Scranton’s “University for a Day” Celebrates ‘Freedom and Justice’

08/21/13

On Saturday, Sept. 21, The University of Scranton’s Schemel Forum will present its University for a Day. A local attorney, a Scranton faculty member and two scholars from eastern universities will share their wisdom on the subject of freedom and justice in America – beginning with its founding, continuing through the Civil War and the Great Emancipation, and concluding with a look at our responsibilities today to ensure freedom and justice for the future.

“Through the revolution in communications and information technologies, we are one world,” said Sondra Myers, director of the Schemel Forum at The University of Scranton. “We know more about the consequences of our behavior, environmentally and socio-politically. In that context we will examine emancipation from the birth of our nation to the ongoing struggle for emancipation in our time.”

Offered every fall, University for a Day features four lectures and discussion, with ample time for mingling over morning coffee, lunch and a closing reception. The event will run from 8:45 a.m. to 5:30 p.m. in Brennan Hall on campus.

The program begins with “The Declaration of Independence: Our Guiding Light and an Inspiration to the World.” Morey M. Myers, Esq., of Counsel, Myers, Brier & Kelly, LLP, in Scranton, will discuss why our nation’s most revered document has been so canonized, how earlier challenges to British control influenced its writing, and its importance, both at the time of its creation and today.

Next, a lecture titled “Culture and Conflict: New England, Old England and the Civil War” will be presented by Leonard G. Gougeon, Ph.D., distinguished professor of American literature at The University of Scranton. He will examine the cultural conflict that erupted between New England poets and intellectuals and their British counterparts as a result of tensions arising out of the Civil War. Dr. Gougeon said that “this conflict occurred along a cultural fault line between an imperialistic, high Victorian culture based on well defined distinctions of class, caste and race and a New England culture based on the principles of universal freedom and equality.”

After lunch, University for a Day welcomes Clement A. Price, Ph.D., board of governors distinguished service professor of history and director of the Institute on Ethnicity, Culture and the Modern Experience at Rutgers University, Newark, N.J.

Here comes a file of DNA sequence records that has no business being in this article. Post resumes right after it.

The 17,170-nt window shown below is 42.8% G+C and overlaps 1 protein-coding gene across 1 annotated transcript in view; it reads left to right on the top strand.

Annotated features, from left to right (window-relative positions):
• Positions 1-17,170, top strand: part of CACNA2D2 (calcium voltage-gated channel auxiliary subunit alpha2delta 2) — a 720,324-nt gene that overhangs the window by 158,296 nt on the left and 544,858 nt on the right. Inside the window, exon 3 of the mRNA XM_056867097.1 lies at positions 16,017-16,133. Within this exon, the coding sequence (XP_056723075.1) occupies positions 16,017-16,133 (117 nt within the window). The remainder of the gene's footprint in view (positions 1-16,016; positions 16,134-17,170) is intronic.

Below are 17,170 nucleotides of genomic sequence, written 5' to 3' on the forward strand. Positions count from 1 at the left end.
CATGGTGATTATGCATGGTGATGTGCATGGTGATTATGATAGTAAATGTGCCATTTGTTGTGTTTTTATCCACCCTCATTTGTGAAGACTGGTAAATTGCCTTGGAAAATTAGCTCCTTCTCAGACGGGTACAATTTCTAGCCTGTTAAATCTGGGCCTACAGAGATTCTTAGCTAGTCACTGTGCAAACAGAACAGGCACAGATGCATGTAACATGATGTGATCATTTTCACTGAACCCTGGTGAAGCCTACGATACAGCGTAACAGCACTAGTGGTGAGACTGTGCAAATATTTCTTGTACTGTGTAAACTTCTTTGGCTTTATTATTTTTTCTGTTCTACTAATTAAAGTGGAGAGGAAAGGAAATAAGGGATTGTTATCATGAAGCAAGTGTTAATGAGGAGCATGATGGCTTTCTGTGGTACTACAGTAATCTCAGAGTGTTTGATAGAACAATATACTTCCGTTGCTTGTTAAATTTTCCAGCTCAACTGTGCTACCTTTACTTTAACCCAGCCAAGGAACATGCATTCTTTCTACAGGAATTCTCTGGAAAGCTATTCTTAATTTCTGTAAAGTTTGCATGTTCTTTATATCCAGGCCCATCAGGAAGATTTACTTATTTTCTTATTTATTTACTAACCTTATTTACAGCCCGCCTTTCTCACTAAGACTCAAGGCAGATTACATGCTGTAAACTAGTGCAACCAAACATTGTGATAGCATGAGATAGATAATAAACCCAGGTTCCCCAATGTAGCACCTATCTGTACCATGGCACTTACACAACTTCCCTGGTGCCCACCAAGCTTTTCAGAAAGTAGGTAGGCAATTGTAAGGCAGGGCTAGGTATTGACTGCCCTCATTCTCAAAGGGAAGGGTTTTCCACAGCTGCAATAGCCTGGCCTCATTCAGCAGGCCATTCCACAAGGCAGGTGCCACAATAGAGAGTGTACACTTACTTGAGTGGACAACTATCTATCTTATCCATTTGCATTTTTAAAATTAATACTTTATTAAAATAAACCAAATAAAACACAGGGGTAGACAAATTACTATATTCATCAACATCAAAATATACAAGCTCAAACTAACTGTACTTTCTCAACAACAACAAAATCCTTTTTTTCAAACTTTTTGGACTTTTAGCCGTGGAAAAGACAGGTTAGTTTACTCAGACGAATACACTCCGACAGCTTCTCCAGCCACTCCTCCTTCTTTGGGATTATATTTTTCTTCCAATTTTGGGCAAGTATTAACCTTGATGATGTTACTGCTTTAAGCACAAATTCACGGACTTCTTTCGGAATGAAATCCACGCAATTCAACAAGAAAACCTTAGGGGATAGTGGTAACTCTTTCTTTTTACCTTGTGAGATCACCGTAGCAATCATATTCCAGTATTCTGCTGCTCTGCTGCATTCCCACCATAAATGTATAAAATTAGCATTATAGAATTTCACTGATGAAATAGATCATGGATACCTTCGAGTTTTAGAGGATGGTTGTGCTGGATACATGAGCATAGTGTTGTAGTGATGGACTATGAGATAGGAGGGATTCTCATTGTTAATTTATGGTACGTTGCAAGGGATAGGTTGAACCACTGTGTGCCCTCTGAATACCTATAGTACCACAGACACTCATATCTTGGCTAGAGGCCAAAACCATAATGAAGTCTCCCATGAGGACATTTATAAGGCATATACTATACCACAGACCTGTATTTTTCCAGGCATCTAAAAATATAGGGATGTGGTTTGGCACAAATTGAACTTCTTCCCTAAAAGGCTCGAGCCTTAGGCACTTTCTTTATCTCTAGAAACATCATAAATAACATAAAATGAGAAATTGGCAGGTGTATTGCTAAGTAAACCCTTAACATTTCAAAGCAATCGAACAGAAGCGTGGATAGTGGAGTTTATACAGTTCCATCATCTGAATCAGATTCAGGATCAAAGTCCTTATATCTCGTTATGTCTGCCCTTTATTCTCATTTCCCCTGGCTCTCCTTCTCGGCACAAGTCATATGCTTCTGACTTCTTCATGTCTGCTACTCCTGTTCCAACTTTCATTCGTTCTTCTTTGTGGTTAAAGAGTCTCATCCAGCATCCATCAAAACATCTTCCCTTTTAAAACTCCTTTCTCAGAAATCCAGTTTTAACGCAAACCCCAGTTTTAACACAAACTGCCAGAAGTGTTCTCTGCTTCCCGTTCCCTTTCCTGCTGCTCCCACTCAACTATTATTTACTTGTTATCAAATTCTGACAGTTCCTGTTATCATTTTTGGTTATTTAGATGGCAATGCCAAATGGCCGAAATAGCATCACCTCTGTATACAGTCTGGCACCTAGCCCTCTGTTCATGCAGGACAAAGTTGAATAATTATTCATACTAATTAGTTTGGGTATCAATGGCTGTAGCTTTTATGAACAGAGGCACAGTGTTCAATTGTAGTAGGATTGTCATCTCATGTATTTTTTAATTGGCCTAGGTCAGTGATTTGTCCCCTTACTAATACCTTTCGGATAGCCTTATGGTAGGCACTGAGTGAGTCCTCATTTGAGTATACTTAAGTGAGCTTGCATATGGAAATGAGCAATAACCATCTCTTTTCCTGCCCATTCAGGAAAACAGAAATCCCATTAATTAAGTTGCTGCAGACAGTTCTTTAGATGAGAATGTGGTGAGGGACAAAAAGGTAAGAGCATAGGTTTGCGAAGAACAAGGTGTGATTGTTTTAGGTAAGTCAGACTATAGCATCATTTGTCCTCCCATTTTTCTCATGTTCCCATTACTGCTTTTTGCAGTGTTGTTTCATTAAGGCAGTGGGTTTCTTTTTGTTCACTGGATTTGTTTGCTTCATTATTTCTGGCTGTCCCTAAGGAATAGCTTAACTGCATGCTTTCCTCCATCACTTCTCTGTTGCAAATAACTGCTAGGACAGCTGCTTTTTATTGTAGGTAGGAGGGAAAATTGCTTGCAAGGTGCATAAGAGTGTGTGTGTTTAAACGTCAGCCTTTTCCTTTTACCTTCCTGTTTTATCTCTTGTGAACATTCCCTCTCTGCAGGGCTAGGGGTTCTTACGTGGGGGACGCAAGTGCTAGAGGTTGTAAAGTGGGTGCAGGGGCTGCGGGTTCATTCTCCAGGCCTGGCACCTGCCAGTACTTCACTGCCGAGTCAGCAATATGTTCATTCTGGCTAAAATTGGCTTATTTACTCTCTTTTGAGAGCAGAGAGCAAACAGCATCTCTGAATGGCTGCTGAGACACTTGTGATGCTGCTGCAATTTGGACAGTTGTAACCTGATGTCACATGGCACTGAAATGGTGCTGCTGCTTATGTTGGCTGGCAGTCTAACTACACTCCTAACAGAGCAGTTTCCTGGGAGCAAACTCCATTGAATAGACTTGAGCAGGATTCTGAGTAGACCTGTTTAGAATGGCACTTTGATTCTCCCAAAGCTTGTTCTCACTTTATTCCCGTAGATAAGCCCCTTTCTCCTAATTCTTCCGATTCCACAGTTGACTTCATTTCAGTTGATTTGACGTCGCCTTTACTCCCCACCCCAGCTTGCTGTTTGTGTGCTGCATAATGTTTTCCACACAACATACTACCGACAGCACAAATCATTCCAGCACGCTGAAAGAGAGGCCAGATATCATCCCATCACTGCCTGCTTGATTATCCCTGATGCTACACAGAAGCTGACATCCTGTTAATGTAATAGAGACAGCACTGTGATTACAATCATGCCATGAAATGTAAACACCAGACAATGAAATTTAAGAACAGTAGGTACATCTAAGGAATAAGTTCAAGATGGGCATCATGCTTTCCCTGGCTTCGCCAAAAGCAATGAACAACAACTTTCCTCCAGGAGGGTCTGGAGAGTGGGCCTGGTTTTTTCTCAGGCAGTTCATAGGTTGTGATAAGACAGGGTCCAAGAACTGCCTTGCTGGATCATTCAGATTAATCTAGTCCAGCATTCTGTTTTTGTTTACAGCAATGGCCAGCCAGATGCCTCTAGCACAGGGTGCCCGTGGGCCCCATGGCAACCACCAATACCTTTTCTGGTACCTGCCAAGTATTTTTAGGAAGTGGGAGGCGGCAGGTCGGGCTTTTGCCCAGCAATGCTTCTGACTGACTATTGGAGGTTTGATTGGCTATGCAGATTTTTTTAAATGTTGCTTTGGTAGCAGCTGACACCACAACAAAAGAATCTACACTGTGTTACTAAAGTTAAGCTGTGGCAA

Dr. Price will present “The Great Emancipation of 1863: A Momentous Achievement – A Work in Progress.”

“At the centennial of this milestone, Dr. Martin Luther King Jr. famously observed that ‘the Negro is still not free,’” said Dr. Price. “Surely, he did not mean that black Americans were still bond laborers, but the deeper meaning of freedom – access to opportunities afforded to other Americans whose forebears had been enslaved on American soil – was still denied to many blacks.”

Thomas Pogge, Ph.D., Leitner Professor of Philosophy and International Affairs and director of the Global Justice Program at Yale University, New Haven, Conn., will deliver the final lecture, “Global Justice: What are the Responsibilities of Citizens?” Dr. Pogge argues that without a powerful lobbying force, the interests of the global poor are sidelined, ensuring that they cannot partake proportionally in global economic growth. Through intergovernmental negotiations, large corporations, banks, industry associations and hedge funds, billionaires are in an especially good position to influence in their own favor. He suggests that since our government is a very powerful participant in those negotiations, acting in our name, we all share responsibility for the harms that slanted supranational institutional arrangements do to the poor. In light of this responsibility, we have an obligation to act on behalf of the poor by working toward institutional reforms and/or supporting effective organizations that protect them.

         Seating is limited and reservations are required to attend the Schemel Forum’s University for a Day program, which is sponsored by the Neighborhood Development Fund and the Scranton Area Foundation. The participation fee is $25 for non-Schemel Forum members, which includes morning coffee, lunch and a reception.

         To register, contact Kym Fetsko, events coordinator, at (570) 941-7816 or kym.fetsko@scranton.edu. For more information on Schemel Forum programs and memberships, contact Sondra Myers at (570) 941-4089 or Sondra.myers@scranton.edu 

 

The Schemel Forum is a program of participatory learning experiences aimed at cultivating the intellect and the imagination through study and discussion of classical texts and current policies, from the arts, history and philosophy to technology and theology. Founded in 2006 through generous gifts to the Rev. George Schemel, S.J., Fund, the forum has grown quickly from a handful of informal lectures to a comprehensive enrichment program of study, dialogue, performances and special events. Session fees vary by program.

 

 



Press Release Contact:
Stan Zygmunt
Director of News & Media Relations
The University of Scranton
(570)-941-7662